What exactly is wrong with holding the money in your hand until both the board(or even newer boards) and chip is out? Can you not control your spending urges?
To many people including me hardware upgrades are like a drug addiction, just getting a little hit even if it does not really do much is worth it
Well, sometimes the current mobo is crap or, for example, doesn't support CF, but you want more GPU power.
Usually you can find other reasons, why you should buy a new mobo.
another reason will be to wait untill a price drop instead of buying 1 day after
a product is released patience is a virtue!
GPU based render is the same set of instructions on Adobe that the CPU uses for lighting effects, saturation, hue, audio control, etc.... unless I am mistaken.
But still 24MBPS takes forever to render with three effects, why? Lazy companies promise and when they have sold their products have already moved on to their next set of promises they fully intend on breaking.
I'm downloading espresso 6 to try the GPU part again, the last time I tried it I had issues with video corruption.
yeah, hardcore acceleration.
Precisely. GPU based solutions are very dodgy. They work for one GPU and for the other they just do weird things. I have spent hours upon hours trying to get MediaEspresso to work on my 5870 and got nowhere. It simply left the GPU acceleration box greyed out. I tryed new drivers, installing Stream, reinstalling MediaEspresso, installing the latest Avivo... nothing. Eventually I figured there was no point seeing it can't do Premiere projects and that is what I care about.
Of course I would be using AMDs plugin that uses a Radeon to render your videos, but they had to be AMD instead of ATI and say you need an AMD CPU. I'd rather not get a slower CPU just for the sake of a GPU plugin which more than likely won't help me much.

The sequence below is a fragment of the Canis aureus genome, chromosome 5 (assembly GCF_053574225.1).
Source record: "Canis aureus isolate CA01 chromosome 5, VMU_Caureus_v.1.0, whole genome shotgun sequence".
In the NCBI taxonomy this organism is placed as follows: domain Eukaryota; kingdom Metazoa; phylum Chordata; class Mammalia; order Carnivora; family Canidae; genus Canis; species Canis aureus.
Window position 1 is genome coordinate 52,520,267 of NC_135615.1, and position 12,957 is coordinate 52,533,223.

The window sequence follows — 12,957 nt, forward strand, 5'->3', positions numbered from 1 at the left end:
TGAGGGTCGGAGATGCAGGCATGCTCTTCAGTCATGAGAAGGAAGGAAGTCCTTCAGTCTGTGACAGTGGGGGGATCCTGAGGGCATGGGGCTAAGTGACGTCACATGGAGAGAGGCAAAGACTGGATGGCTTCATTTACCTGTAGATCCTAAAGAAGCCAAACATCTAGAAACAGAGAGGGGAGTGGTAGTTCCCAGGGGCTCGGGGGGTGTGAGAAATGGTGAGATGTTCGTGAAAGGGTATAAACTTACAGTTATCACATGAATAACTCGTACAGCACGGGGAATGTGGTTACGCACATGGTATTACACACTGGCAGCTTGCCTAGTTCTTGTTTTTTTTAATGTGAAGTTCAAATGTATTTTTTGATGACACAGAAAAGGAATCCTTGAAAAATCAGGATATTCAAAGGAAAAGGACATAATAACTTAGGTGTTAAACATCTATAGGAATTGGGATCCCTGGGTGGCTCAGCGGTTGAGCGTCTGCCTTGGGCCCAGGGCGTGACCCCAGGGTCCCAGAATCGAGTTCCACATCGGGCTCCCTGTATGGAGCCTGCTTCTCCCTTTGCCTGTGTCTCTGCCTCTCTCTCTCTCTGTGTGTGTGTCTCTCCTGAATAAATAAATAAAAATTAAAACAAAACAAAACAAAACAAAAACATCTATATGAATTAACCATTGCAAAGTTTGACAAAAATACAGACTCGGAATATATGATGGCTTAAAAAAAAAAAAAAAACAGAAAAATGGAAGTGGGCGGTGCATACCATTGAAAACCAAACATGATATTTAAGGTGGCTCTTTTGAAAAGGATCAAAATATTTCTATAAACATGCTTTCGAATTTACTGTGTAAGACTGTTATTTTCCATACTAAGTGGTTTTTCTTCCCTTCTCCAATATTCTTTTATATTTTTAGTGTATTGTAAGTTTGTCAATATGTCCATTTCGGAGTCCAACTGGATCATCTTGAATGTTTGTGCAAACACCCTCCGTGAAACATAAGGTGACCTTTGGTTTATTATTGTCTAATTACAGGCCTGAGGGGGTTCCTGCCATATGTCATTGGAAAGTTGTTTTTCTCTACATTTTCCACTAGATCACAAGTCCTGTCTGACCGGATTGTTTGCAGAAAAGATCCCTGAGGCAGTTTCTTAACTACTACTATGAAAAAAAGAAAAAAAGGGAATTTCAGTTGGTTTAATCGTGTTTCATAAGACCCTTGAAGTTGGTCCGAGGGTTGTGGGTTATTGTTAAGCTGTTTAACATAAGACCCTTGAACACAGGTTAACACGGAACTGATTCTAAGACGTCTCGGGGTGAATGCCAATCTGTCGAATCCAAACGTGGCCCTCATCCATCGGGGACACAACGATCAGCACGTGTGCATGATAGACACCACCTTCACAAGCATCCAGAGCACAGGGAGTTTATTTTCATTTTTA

Yeah they have all those nice features, but the feature I really want is Premiere project file support. Only Adobe can do that. Running it through the likes of MediaEspresso will only slow me down because I am running it through a second encoder, and it will also lose quality as a result. Less encodes = higher quality.
Exactly, I want full hardware support, not this occasional use of the GPU that amounts to a whole minute of savings on a 2 hour project.
ATI/AMD isn't cutting it, they promised this shit and fail to deliver, but if you listen to them they tell you all about this digital dream they have. It is more like a nightmare, buy this, buy that, buy this, buy that and oh wait, it only does this one type of file that is from 1998, doesn't work with this anymore, this driver breaks that, but if you buy this new thing everything will be great!!!
sactly +1, i shoulda read on
ps hillbeast nv are quite good for gpu encodeing have you considered a cheap gt240 just for encodeing its quick too and you could get some hybrid physx bonus points too then just disable ati encodeing and your off
I am held in awe by no Co, theyre all shit at times hence ive amd ati and intel playing v nicely in my pc today with some fairly stale abit shit lol